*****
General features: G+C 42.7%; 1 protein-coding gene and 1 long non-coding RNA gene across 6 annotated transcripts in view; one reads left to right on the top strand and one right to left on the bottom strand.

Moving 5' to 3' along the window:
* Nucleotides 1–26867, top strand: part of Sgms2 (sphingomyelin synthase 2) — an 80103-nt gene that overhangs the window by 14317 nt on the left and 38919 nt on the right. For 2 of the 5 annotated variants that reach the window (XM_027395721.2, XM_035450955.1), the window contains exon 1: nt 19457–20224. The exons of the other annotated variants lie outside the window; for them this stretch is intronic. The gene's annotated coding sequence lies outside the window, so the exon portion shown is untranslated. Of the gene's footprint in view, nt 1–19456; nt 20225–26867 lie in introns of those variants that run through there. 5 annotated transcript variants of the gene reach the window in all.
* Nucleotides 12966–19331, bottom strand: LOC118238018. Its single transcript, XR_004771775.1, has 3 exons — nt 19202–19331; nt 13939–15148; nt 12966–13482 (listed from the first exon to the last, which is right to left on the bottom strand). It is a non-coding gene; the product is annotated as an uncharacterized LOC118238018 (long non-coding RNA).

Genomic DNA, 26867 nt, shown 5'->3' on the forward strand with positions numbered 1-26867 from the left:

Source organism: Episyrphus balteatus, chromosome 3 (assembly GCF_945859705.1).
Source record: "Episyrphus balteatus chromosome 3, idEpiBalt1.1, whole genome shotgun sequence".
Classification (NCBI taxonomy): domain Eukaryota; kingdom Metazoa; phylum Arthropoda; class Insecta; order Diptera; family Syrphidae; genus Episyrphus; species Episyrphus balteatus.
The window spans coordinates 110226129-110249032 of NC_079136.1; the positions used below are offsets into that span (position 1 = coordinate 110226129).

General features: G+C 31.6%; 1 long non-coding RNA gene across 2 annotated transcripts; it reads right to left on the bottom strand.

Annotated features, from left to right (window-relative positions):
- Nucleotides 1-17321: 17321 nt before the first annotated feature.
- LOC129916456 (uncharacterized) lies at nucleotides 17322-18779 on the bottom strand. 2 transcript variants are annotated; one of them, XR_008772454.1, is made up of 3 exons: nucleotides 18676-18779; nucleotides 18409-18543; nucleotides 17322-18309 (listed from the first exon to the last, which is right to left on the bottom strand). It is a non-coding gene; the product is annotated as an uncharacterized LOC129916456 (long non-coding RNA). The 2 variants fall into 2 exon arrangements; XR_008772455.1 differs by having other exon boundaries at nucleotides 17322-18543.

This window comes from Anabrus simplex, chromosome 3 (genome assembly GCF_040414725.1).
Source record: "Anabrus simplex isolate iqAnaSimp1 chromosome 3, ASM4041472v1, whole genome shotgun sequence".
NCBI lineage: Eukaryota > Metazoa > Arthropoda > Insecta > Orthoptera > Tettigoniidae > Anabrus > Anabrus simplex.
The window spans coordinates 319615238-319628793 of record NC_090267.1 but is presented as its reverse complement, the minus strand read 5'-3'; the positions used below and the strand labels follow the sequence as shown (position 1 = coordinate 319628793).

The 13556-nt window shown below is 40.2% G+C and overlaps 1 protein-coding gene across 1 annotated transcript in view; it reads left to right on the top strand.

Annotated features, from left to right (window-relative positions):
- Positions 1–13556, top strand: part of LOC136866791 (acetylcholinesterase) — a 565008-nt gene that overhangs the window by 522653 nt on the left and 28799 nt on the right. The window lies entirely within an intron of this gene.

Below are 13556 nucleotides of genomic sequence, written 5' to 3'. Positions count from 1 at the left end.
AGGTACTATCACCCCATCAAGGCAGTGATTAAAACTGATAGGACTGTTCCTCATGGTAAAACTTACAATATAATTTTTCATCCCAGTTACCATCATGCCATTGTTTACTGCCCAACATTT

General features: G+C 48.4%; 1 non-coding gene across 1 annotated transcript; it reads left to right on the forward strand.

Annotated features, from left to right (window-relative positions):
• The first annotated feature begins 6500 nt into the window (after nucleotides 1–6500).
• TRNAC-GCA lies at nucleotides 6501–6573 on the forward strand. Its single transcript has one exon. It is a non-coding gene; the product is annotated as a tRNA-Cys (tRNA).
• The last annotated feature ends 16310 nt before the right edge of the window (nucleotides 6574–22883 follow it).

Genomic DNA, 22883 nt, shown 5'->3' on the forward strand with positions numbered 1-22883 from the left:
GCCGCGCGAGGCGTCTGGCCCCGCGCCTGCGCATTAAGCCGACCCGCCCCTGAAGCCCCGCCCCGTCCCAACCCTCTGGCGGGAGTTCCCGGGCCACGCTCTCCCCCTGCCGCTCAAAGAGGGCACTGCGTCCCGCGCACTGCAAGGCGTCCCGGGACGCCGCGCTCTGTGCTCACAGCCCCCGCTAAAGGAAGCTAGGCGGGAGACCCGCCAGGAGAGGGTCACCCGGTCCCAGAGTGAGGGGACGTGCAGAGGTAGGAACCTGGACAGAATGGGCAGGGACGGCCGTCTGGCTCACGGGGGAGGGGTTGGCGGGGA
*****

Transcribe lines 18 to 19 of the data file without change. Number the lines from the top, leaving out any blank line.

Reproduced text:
The 13556-nt window shown below is 40.2% G+C and overlaps 1 protein-coding gene across 1 annotated transcript in view; it reads left to right on the top strand.

Annotated features, from left to right (window-relative positions):